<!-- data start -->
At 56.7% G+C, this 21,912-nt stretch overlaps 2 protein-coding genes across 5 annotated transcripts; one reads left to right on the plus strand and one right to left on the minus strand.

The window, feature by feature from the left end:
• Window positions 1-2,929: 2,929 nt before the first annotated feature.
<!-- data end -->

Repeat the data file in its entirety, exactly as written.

At 56.7% G+C, this 21,912-nt stretch overlaps 2 protein-coding genes across 5 annotated transcripts; one reads left to right on the plus strand and one right to left on the minus strand.

The window, feature by feature from the left end:
• Window positions 1-2,929: 2,929 nt before the first annotated feature.